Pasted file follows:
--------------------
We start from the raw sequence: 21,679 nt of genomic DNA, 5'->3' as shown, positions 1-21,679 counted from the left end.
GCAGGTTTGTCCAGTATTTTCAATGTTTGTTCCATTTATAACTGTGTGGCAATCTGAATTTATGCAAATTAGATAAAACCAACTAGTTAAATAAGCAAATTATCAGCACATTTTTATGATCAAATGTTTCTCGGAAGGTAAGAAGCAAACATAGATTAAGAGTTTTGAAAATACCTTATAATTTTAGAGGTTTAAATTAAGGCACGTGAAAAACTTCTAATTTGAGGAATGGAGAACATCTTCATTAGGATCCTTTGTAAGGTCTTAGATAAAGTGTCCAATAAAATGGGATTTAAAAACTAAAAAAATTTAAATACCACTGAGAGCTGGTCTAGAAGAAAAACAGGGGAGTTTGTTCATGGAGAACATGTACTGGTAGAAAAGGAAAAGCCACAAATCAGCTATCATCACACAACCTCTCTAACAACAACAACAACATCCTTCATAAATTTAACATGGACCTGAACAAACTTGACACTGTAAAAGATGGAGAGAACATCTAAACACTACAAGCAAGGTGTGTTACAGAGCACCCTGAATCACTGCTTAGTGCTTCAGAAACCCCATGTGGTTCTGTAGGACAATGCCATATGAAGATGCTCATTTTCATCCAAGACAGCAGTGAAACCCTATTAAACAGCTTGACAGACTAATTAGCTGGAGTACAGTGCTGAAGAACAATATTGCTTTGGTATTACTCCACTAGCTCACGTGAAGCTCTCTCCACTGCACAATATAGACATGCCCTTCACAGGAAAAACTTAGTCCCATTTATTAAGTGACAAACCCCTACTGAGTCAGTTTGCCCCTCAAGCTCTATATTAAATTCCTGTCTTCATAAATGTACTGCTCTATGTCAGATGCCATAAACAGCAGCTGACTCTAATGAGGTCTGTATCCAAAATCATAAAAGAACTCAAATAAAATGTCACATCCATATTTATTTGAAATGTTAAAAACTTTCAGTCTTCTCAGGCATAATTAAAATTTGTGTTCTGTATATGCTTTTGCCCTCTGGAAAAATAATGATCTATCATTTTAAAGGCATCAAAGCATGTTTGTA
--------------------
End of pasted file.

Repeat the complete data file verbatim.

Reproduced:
We start from the raw sequence: 21,679 nt of genomic DNA, 5'->3' as shown, positions 1-21,679 counted from the left end.
GCAGGTTTGTCCAGTATTTTCAATGTTTGTTCCATTTATAACTGTGTGGCAATCTGAATTTATGCAAATTAGATAAAACCAACTAGTTAAATAAGCAAATTATCAGCACATTTTTATGATCAAATGTTTCTCGGAAGGTAAGAAGCAAACATAGATTAAGAGTTTTGAAAATACCTTATAATTTTAGAGGTTTAAATTAAGGCACGTGAAAAACTTCTAATTTGAGGAATGGAGAACATCTTCATTAGGATCCTTTGTAAGGTCTTAGATAAAGTGTCCAATAAAATGGGATTTAAAAACTAAAAAAATTTAAATACCACTGAGAGCTGGTCTAGAAGAAAAACAGGGGAGTTTGTTCATGGAGAACATGTACTGGTAGAAAAGGAAAAGCCACAAATCAGCTATCATCACACAACCTCTCTAACAACAACAACAACATCCTTCATAAATTTAACATGGACCTGAACAAACTTGACACTGTAAAAGATGGAGAGAACATCTAAACACTACAAGCAAGGTGTGTTACAGAGCACCCTGAATCACTGCTTAGTGCTTCAGAAACCCCATGTGGTTCTGTAGGACAATGCCATATGAAGATGCTCATTTTCATCCAAGACAGCAGTGAAACCCTATTAAACAGCTTGACAGACTAATTAGCTGGAGTACAGTGCTGAAGAACAATATTGCTTTGGTATTACTCCACTAGCTCACGTGAAGCTCTCTCCACTGCACAATATAGACATGCCCTTCACAGGAAAAACTTAGTCCCATTTATTAAGTGACAAACCCCTACTGAGTCAGTTTGCCCCTCAAGCTCTATATTAAATTCCTGTCTTCATAAATGTACTGCTCTATGTCAGATGCCATAAACAGCAGCTGACTCTAATGAGGTCTGTATCCAAAATCATAAAAGAACTCAAATAAAATGTCACATCCATATTTATTTGAAATGTTAAAAACTTTCAGTCTTCTCAGGCATAATTAAAATTTGTGTTCTGTATATGCTTTTGCCCTCTGGAAAAATAATGATCTATCATTTTAAAGGCATCAAAGCATGTTTGTA